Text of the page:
In the subtropical high-pressure zone near latitude 30° north and latitude 30° south, air sinks, and trade winds are forced to blow westward toward to equator.
Atmospheric circulation plays a very important role, along with circulation in the ocean is a means of reducing the energy of the Earth’s surface.
The Earth’s atmosphere varies from year to year, but the size of its atmosphere remains constant.
Small-central system – depression between cells or tropical convection cells. They meet and rise in the Intertropical Convergence Zone near the equator, blowing eastward and polar at altitudes of 2 to 17 km (1 to 11 miles).
Some of the currents descend the subtropical ridge, the rest merge at high altitudes, and mid-latitude westerlies head further in the polar direction.
During the year, the Sun changes the angle of noon from the vertical of the Tropic of Cancer to the vertical of the Tropic of Capricorn.
Angle changes result in stronger solar radiation in the Northern Hemisphere from April to September and stronger solar radiation in the Southern Hemisphere from October to March.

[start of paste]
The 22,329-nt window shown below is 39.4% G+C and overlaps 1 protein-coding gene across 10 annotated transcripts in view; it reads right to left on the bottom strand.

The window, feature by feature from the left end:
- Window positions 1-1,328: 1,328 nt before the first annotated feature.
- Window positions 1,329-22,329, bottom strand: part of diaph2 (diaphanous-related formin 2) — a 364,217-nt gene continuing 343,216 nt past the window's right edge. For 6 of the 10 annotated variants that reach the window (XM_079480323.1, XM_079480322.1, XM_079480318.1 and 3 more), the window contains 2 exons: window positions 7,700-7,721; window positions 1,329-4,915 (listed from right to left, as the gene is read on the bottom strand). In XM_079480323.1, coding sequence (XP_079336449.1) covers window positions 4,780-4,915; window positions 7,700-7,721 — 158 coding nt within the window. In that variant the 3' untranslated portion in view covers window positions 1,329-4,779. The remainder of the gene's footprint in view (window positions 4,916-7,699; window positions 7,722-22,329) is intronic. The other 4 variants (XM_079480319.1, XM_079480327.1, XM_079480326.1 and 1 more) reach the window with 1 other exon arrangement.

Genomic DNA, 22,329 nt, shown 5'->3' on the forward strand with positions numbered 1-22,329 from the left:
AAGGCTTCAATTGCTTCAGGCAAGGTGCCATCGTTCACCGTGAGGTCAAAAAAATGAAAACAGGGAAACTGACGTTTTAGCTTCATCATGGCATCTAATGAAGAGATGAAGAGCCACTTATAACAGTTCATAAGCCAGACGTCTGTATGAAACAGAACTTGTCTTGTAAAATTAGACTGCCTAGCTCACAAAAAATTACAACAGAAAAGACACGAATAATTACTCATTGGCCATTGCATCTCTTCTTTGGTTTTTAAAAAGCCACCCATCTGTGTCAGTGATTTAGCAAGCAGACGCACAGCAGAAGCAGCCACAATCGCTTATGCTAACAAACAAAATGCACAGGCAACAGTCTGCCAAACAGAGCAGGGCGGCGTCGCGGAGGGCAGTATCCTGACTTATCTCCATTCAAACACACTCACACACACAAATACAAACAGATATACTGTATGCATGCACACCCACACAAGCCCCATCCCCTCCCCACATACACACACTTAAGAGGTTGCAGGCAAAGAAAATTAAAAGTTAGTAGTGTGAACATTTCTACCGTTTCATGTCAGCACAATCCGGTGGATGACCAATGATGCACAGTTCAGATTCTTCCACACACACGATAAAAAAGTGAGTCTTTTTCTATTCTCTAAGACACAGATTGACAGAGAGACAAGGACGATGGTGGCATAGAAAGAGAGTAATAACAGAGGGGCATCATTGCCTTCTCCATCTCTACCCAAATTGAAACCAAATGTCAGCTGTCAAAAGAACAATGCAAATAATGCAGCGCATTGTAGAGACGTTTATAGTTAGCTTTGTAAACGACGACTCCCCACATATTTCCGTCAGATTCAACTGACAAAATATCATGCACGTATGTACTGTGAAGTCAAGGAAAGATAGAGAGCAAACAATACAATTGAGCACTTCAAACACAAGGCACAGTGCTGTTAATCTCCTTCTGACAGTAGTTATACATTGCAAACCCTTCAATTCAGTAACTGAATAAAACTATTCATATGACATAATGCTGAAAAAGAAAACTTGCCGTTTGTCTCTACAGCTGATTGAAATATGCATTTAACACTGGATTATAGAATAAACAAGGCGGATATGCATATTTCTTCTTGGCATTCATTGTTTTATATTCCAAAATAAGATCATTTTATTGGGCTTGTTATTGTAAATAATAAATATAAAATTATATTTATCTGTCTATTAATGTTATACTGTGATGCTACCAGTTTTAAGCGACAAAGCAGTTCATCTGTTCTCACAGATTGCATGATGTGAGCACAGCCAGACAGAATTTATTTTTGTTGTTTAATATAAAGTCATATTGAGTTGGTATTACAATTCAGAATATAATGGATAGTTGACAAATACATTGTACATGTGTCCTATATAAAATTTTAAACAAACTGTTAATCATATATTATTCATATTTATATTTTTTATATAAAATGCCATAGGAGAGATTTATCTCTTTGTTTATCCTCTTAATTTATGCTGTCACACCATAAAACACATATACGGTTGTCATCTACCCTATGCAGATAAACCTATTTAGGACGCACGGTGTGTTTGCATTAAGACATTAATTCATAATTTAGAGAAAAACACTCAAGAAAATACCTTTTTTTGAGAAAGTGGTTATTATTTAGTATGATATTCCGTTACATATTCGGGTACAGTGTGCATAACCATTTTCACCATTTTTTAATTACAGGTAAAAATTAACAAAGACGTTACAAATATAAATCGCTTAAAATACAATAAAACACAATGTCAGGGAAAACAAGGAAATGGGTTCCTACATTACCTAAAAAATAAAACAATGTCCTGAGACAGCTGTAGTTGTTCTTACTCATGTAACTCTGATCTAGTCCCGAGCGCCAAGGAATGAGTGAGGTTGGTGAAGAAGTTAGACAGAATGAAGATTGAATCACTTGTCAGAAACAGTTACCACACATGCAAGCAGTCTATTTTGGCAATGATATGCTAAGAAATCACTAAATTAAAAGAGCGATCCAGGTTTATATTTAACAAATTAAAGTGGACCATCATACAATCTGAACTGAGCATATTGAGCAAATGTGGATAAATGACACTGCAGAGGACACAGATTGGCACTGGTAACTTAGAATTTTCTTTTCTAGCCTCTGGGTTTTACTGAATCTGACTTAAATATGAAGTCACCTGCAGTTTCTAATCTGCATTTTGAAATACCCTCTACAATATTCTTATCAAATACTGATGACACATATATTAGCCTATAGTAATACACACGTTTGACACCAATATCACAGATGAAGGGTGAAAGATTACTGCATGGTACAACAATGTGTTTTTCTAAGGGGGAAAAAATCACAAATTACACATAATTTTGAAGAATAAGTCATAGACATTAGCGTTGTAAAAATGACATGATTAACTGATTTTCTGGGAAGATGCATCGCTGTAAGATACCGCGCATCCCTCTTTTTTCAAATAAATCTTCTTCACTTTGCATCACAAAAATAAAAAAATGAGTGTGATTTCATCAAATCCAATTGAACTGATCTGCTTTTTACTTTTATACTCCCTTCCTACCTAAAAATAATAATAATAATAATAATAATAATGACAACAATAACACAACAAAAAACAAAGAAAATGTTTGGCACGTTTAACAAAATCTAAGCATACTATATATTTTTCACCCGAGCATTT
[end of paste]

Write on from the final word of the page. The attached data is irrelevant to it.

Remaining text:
Therefore, various pressure regions are formed that cause a large circulation between the equator and the poles.
The rotation of the earth impedes the direct flow between high pressure (equator) and depression (pole).
In the Northern Hemisphere, the air mass is deflected to the right, and in the Southern Hemisphere, it is deflected to the left. As a result, three large circulating cells (Hadley cell, Ferrel cell, and polar cell) are generated.
Effects of the Atmospheric circulation:
Transport of warmer air and humidity from the temperate to the colder zones.
Continuous transport of humidity from the equator to the north and south tropics.
Transport of hot air and humidity from the tropics to the temperate zone.
At the Equator, the wind rises due to the strong heat of the sun. Due to the tropopause (temperature fluctuations 18 km above the ground), air masses tend to north and south.
Through field correction, the air mass travels down to the poles. Also, through the rotation of the Earth, the edges fall to the 30th degree of latitude and return to the Equator in the form of a tread.
At the Equator, these winds meet in the Intertropical Convergence Zone (ITCZ). This circulation is called the Headley cell.
During the ascent, the air cools, the internal humidity condenses, clouds form and it rains very hard. During the landing process, the opposite happens.